Reading, Writing and…M16s: US education getting schooled over militarization
Just one month after the shooting death of African-American teenager Michael Brown by a white police officer, which brought military-grade vehicles and weapons onto the streets of Ferguson, Missouri, in response to an outbreak of protests and riots, Americans are wakening to the realization that their school districts are also being militarized.
At least 26 school districts have participated in the Pentagon’s 1033 program, which since the 1990s has provided free military surplus goods, including mine-resistant armored vehicles, grenade launchers and M16 rifles.
Last week, for example, the San Diego Unified School District Police Department (SDUSD) announced that it had received from the federal government a $733,000-dollar Mine-Resistant Ambush Protected (MRAP) similar to those used in the Iraq and Afghanistan wars. In June, the Los Angeles Unified School District also received a MRAP.
Although the 18-ton vehicle does not come with any weapons, citizens and watchdog groups are wondering exactly what type of emergency would require the use of an armored vehicle.
Although America’s localized arms race has been explained as a way for helping police fight against terrorists and drug cartels, the militarization of school police departments has been explained by incidences of violence on school grounds, most notably the 1999 Columbine High School massacre, which left 15 dead, including the two perpetrators of the shooting spree, Eric Harris and Dylan Klebold.
— Sarah Solidarity (@SarahSolidarity) March 28, 2014
This week, almost two dozen educational and civil rights groups sent a letter to Pentagon officials, urging them to halt the controversial practice of militarizing US school police departments, which have been reported in California, Texas, Nevada, Utah, Florida, Georgia, Kansas and Michigan.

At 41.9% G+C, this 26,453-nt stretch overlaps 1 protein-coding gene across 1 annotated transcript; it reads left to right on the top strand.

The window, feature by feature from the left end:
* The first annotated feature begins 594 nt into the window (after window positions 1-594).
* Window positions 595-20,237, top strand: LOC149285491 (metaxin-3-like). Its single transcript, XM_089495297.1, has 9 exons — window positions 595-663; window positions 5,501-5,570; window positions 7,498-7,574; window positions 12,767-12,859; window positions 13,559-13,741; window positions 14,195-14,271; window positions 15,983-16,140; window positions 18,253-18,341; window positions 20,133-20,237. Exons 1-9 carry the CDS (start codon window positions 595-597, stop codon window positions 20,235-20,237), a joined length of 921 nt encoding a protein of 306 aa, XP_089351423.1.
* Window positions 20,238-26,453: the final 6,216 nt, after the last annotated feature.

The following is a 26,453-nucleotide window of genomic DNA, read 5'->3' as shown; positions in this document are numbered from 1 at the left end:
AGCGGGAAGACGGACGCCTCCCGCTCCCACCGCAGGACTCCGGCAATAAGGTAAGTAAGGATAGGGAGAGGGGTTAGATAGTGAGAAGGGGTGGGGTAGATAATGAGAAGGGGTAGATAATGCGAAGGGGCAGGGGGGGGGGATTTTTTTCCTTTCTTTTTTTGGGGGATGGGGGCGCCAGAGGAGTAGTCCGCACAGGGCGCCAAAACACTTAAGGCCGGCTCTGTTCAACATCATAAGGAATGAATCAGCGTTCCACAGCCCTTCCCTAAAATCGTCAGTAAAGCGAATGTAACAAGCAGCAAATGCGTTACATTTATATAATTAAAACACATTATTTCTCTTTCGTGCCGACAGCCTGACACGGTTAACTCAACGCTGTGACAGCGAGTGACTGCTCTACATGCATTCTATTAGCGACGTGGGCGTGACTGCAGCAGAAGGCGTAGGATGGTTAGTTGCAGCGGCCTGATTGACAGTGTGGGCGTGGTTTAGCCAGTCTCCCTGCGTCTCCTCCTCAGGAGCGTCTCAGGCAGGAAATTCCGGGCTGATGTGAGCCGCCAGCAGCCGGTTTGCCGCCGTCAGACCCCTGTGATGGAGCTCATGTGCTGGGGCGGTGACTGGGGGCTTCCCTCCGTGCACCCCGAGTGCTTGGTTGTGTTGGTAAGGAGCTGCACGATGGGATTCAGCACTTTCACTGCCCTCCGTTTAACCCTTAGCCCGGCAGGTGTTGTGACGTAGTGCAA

“Adding the presence of military-grade weapons to school climates that have become increasingly hostile due to their over-reliance on police to handle routine student discipline can only exacerbate existing tensions,” said the protest letter, signed by a number of groups, including the NAACP’s Legal Defense and Education Fund, the Children’s Law Center and Public Counsel.
Democratic congressman Adam Schiff said while there was a role for surplus military equipment going to local police forces, “it’s difficult to see what scenario would require a grenade launcher or a mine-resistant vehicle for a school police department.”
The call for school police departments to return the military equipment they received from the Pentagon has been met with a mixed response.
Rick Stelljes, the chief of Florida’s Pinellas county schools police, said he had acquired 28 semi-automatic M16 rifles through the program. Although the firearms designed specifically for battlefield conditions have never been used, they are “something we need given the current situation we face in our nation. This is about preparing for the worst-case scenario,” Stelljes told AP.
Jill Poe, police chief in southern California’s Baldwin Park school district, said she would be handing over three M16 rifles acquired under her predecessor.
“Honestly I could not tell you why we acquired those,” Poe said. “They have never been used in the field and they will never been used in the field.”
President Barack Obama in August ordered a review of federal programs that allow state and local law enforcement to acquire military-grade weapons and equipment.